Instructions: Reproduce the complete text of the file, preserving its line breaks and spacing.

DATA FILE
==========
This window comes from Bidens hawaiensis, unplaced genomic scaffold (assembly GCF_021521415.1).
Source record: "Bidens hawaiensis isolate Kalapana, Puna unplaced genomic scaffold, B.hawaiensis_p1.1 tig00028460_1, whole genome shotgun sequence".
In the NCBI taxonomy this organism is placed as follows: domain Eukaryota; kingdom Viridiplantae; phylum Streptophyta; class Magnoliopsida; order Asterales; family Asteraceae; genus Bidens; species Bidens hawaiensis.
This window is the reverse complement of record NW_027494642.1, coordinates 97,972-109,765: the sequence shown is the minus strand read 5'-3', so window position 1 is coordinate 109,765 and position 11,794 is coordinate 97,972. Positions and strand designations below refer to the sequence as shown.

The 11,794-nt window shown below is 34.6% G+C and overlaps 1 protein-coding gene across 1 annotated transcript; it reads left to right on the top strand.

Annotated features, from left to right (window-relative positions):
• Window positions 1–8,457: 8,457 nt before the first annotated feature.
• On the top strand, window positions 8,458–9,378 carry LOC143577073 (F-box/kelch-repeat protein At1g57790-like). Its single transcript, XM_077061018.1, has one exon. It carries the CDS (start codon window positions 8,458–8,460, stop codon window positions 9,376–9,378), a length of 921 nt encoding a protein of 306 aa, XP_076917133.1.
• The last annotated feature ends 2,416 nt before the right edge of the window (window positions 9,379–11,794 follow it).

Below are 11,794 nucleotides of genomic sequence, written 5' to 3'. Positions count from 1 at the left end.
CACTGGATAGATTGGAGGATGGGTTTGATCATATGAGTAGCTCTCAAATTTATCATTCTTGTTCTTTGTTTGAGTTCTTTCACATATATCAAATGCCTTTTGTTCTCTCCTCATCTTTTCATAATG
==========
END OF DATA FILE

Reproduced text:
This window comes from Bidens hawaiensis, unplaced genomic scaffold (assembly GCF_021521415.1).
Source record: "Bidens hawaiensis isolate Kalapana, Puna unplaced genomic scaffold, B.hawaiensis_p1.1 tig00028460_1, whole genome shotgun sequence".
In the NCBI taxonomy this organism is placed as follows: domain Eukaryota; kingdom Viridiplantae; phylum Streptophyta; class Magnoliopsida; order Asterales; family Asteraceae; genus Bidens; species Bidens hawaiensis.
This window is the reverse complement of record NW_027494642.1, coordinates 97,972-109,765: the sequence shown is the minus strand read 5'-3', so window position 1 is coordinate 109,765 and position 11,794 is coordinate 97,972. Positions and strand designations below refer to the sequence as shown.

The 11,794-nt window shown below is 34.6% G+C and overlaps 1 protein-coding gene across 1 annotated transcript; it reads left to right on the top strand.

Annotated features, from left to right (window-relative positions):
• Window positions 1–8,457: 8,457 nt before the first annotated feature.
• On the top strand, window positions 8,458–9,378 carry LOC143577073 (F-box/kelch-repeat protein At1g57790-like). Its single transcript, XM_077061018.1, has one exon. It carries the CDS (start codon window positions 8,458–8,460, stop codon window positions 9,376–9,378), a length of 921 nt encoding a protein of 306 aa, XP_076917133.1.
• The last annotated feature ends 2,416 nt before the right edge of the window (window positions 9,379–11,794 follow it).

Below are 11,794 nucleotides of genomic sequence, written 5' to 3'. Positions count from 1 at the left end.
CACTGGATAGATTGGAGGATGGGTTTGATCATATGAGTAGCTCTCAAATTTATCATTCTTGTTCTTTGTTTGAGTTCTTTCACATATATCAAATGCCTTTTGTTCTCTCCTCATCTTTTCATAATG